Some have said the difference with lossless is impressive. But people often seem to claim impressive differences when others don’t feel the difference is dramatic. Audio claims should always be critically evaluated due to the highly subjective nature of sound.
In conclusion, you should typically be able to hear very good audio quality from lossy tracks on Blu-ray. You may want to wait to upgrade your receiver for more reasons than just getting lossless. If you have the money, and prefer enjoy the best possible sound, by all means upgrade to a system which can decode and play lossless audio.
(Here’s an interesting article on the topic - http://www.hemagazine.com/node/Dolby...compressed_PCM)
What do I need to enjoy lossless audio (Dolby TrueHD and DTS-HD Master Audio)?
To make this section shorter, it will refer to TrueHD and DTS-HD Master Audio as HBR (High Bit Rate) Audio. Dolby Digital+, and DTS-HD High Resolution are also grouped in this category, but they are not lossless. When this section uses the term codec, it refers to the algorithm used to encode the audio. Codec is short for coder-decoder.
See above for a refresher on PCM.
You need one of these three setups –
• A player than can decode HBR audio and send it via HDMI; An AVR that can accept multi-channel PCM (MPCM) over HDMI
• A player that can decode HBR audio with analog outputs; An AVR with multi-channel analog inputs
• A player that can output HBR audio as a bitstream over HDMI; An AVR with the appropriate HBR audio decoders
Bitstream audio, works just like a DVD player hooked up with S/PDIF (e.g. optical). MPCM works just like a CD player hooked up with S/PDIF. In the first scenario, encoded audio is sent to the receiver which decodes it to PCM. In the second scenario, the audio is already in PCM. PCM is just a series of numbers representing the signal.
There is no theoretical sound quality difference to decoding at the receiver vs. the player. The decoding process will produce identical PCM output. That’s not to say that there are no differences. From a decoding standpoint, there should be no difference if both decoders work correctly. Once the audio is decoded though, differences in transmission or processing could occur. Think of the situation like this. Does it matter if you send a computer ZIP file to a friend or if you send the unzipped file? In both cases the contents will be the same.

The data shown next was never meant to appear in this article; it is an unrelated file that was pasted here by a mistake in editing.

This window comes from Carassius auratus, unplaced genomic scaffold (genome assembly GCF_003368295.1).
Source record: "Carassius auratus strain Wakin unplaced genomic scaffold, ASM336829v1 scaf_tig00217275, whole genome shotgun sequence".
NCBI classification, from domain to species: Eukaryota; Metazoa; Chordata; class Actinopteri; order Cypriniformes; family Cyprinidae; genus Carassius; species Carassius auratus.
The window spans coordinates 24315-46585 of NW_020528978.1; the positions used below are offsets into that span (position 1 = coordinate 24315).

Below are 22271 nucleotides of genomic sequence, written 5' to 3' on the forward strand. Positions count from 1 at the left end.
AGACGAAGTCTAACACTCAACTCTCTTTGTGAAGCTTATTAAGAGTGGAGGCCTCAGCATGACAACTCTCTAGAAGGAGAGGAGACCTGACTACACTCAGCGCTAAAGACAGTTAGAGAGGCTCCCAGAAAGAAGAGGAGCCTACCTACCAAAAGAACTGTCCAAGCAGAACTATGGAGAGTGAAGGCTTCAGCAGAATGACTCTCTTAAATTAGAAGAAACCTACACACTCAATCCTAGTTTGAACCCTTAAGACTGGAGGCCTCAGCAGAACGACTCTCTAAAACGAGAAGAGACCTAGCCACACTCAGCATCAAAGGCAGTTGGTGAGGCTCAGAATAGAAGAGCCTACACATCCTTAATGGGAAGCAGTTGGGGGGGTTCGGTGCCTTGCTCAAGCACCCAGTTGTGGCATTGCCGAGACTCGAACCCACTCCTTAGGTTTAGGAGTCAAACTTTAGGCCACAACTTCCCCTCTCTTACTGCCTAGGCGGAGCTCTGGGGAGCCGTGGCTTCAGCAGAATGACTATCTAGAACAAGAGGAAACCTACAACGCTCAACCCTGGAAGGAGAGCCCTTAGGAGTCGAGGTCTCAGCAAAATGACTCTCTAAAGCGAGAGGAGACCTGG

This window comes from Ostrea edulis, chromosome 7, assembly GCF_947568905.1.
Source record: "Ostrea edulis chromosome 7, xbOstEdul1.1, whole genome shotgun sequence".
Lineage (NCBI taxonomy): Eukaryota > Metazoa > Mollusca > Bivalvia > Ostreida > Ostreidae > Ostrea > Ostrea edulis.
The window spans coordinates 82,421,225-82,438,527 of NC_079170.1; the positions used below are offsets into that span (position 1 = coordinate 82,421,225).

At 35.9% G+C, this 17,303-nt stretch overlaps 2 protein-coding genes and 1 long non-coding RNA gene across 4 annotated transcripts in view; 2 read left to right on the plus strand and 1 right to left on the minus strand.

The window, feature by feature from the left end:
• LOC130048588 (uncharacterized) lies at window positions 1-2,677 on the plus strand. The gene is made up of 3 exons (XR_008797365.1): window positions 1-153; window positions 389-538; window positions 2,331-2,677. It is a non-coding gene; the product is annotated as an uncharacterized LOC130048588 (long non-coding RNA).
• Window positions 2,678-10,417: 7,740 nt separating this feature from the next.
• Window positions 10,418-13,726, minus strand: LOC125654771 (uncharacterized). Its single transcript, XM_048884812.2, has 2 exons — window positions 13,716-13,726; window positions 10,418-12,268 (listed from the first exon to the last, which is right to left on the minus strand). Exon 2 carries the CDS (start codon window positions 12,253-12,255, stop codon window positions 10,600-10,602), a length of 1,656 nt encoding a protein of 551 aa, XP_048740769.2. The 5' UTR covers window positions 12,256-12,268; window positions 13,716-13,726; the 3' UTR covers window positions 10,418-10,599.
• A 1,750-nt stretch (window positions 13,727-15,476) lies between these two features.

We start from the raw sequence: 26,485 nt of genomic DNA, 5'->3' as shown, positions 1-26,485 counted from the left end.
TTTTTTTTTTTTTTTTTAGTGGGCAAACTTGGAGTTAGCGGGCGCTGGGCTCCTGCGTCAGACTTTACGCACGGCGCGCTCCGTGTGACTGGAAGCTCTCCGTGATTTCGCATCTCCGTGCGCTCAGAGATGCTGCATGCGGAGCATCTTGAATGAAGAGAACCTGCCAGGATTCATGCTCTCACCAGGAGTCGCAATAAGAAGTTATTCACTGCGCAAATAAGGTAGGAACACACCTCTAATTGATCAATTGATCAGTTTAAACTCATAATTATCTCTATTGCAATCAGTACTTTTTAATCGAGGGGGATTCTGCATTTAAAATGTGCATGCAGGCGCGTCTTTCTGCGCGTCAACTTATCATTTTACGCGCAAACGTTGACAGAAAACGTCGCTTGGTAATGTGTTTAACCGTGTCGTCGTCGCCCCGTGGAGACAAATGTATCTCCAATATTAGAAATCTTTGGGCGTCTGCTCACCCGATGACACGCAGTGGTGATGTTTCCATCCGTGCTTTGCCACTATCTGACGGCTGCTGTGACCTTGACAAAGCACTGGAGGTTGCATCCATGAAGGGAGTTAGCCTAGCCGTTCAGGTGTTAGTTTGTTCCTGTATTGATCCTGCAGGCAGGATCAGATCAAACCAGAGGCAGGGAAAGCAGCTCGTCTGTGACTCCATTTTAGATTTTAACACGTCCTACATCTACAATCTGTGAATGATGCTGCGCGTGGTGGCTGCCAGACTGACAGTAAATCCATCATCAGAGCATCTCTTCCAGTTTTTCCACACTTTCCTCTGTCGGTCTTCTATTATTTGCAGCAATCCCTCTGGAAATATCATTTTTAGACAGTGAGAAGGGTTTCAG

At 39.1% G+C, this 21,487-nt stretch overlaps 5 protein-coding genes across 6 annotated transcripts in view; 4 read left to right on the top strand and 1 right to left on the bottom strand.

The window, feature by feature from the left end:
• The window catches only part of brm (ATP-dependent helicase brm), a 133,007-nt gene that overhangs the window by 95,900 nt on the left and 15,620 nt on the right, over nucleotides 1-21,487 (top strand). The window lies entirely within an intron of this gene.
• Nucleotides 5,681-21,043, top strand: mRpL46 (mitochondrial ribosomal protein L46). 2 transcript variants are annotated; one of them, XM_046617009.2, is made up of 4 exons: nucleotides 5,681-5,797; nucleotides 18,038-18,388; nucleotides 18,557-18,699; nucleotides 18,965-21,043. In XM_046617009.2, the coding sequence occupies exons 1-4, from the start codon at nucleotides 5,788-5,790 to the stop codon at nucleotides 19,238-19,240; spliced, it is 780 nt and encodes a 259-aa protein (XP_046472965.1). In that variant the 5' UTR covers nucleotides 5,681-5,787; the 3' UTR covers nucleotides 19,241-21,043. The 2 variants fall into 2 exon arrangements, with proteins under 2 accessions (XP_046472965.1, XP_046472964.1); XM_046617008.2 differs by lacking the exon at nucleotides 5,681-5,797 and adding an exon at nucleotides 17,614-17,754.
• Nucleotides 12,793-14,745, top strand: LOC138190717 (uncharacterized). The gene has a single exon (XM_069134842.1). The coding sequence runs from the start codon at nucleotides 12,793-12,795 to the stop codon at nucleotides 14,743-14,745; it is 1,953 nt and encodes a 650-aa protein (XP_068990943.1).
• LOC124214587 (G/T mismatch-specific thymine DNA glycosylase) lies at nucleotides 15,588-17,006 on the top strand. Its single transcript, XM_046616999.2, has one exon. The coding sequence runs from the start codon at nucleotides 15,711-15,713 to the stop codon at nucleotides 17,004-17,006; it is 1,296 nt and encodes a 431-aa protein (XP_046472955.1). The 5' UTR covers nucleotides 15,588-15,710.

AVRs can have limitations when playing HDMI/MPCM audio that they don’t have with bitstream. One possible restriction is that the AVR cannot apply any surround processing to HDMI/MPCM such as Dolby Pro Logic IIx. Some people have run into bass management issues with HDMI/MPCM. One problem, reported by some users, was that their low frequency effects/bass channel was too low. The explanation for this was that the LFE channel is recoded 10 dB low. The expectation is that the receiver would boost this by 10 dB to give the LFE channel a higher dynamic range than the other channels. Some receivers apparently were not applying this 10 dB boost.
If you use bitstream audio over HDMI you won’t get secondary audio. This could change in the future. But it will require the player to decode the audio, mix the secondary audio and then re encode the audio.
It may not be obvious, but when using MPCM for TrueHD or DTS-HD Master Audio, those indicator lights on your AVR will not light up. The AVR has no clue what the original audio codec was.
Why are there so many connections on the back of my AVR?
Technology changes have produced an obscene number of connections. The most common are:
* RCA terminated stereo connection
- This is a pair of RCA jacks usually color coded red (for the right channel) and white for the white channel.
* RCA terminated multi-channel audio connection
- This is a set of RCA plugs for a multi-channel audio connection as from a DVD player. One use for this would be from a player with an SACD or DVD Audio decoder.
* Optical or COAX terminated S/PDIF connection
- This common digital connector comes in two flavors - optical or coax (RCA terminated.) While the merits of these connections have been debated, pratically speaking they perform the same job. This cable can be used for CD players, DVD players or high definition players to send stereo, Dolby Digital or DTS. It does not support the newer high defintion audio formats sush as TrueHD.
* RCA terminated composite video connection